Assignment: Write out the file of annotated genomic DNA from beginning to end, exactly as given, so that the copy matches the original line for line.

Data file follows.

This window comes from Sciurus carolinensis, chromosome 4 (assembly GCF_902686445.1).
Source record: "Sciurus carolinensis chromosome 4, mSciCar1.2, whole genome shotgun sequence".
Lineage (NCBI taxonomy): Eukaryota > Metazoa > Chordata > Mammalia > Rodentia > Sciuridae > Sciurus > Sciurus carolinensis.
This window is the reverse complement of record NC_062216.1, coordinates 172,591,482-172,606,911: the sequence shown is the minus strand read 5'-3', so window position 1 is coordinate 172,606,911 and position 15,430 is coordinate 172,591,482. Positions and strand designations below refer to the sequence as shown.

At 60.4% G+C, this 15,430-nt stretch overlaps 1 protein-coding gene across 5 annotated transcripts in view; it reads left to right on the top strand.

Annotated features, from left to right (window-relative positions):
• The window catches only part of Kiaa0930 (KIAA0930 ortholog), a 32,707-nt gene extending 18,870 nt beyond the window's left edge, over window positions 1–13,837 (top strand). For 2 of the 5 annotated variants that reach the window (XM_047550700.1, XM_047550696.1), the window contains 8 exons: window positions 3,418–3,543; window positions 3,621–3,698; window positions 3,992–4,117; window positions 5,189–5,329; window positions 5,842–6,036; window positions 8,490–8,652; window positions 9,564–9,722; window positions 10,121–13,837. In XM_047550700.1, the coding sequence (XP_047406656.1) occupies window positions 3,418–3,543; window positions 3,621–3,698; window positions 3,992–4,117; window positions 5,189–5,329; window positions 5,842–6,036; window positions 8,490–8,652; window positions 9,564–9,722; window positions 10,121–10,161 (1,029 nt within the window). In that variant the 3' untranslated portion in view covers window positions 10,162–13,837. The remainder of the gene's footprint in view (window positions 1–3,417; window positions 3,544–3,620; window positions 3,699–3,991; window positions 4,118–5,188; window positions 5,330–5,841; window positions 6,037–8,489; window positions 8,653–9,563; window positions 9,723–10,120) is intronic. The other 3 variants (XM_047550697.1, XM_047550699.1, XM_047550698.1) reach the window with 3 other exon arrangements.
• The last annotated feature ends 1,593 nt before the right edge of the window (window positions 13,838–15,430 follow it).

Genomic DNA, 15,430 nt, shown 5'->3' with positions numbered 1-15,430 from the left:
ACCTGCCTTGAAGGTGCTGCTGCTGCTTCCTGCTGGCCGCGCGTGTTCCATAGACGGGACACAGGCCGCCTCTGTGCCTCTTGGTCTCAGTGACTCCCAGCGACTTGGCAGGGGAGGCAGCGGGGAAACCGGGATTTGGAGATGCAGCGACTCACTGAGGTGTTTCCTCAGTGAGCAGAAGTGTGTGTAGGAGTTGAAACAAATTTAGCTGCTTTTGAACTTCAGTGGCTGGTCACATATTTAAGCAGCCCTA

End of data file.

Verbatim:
This window comes from Sciurus carolinensis, chromosome 4 (assembly GCF_902686445.1).
Source record: "Sciurus carolinensis chromosome 4, mSciCar1.2, whole genome shotgun sequence".
Lineage (NCBI taxonomy): Eukaryota > Metazoa > Chordata > Mammalia > Rodentia > Sciuridae > Sciurus > Sciurus carolinensis.
This window is the reverse complement of record NC_062216.1, coordinates 172,591,482-172,606,911: the sequence shown is the minus strand read 5'-3', so window position 1 is coordinate 172,606,911 and position 15,430 is coordinate 172,591,482. Positions and strand designations below refer to the sequence as shown.

At 60.4% G+C, this 15,430-nt stretch overlaps 1 protein-coding gene across 5 annotated transcripts in view; it reads left to right on the top strand.

Annotated features, from left to right (window-relative positions):
• The window catches only part of Kiaa0930 (KIAA0930 ortholog), a 32,707-nt gene extending 18,870 nt beyond the window's left edge, over window positions 1–13,837 (top strand). For 2 of the 5 annotated variants that reach the window (XM_047550700.1, XM_047550696.1), the window contains 8 exons: window positions 3,418–3,543; window positions 3,621–3,698; window positions 3,992–4,117; window positions 5,189–5,329; window positions 5,842–6,036; window positions 8,490–8,652; window positions 9,564–9,722; window positions 10,121–13,837. In XM_047550700.1, the coding sequence (XP_047406656.1) occupies window positions 3,418–3,543; window positions 3,621–3,698; window positions 3,992–4,117; window positions 5,189–5,329; window positions 5,842–6,036; window positions 8,490–8,652; window positions 9,564–9,722; window positions 10,121–10,161 (1,029 nt within the window). In that variant the 3' untranslated portion in view covers window positions 10,162–13,837. The remainder of the gene's footprint in view (window positions 1–3,417; window positions 3,544–3,620; window positions 3,699–3,991; window positions 4,118–5,188; window positions 5,330–5,841; window positions 6,037–8,489; window positions 8,653–9,563; window positions 9,723–10,120) is intronic. The other 3 variants (XM_047550697.1, XM_047550699.1, XM_047550698.1) reach the window with 3 other exon arrangements.
• The last annotated feature ends 1,593 nt before the right edge of the window (window positions 13,838–15,430 follow it).

Genomic DNA, 15,430 nt, shown 5'->3' with positions numbered 1-15,430 from the left:
ACCTGCCTTGAAGGTGCTGCTGCTGCTTCCTGCTGGCCGCGCGTGTTCCATAGACGGGACACAGGCCGCCTCTGTGCCTCTTGGTCTCAGTGACTCCCAGCGACTTGGCAGGGGAGGCAGCGGGGAAACCGGGATTTGGAGATGCAGCGACTCACTGAGGTGTTTCCTCAGTGAGCAGAAGTGTGTGTAGGAGTTGAAACAAATTTAGCTGCTTTTGAACTTCAGTGGCTGGTCACATATTTAAGCAGCCCTA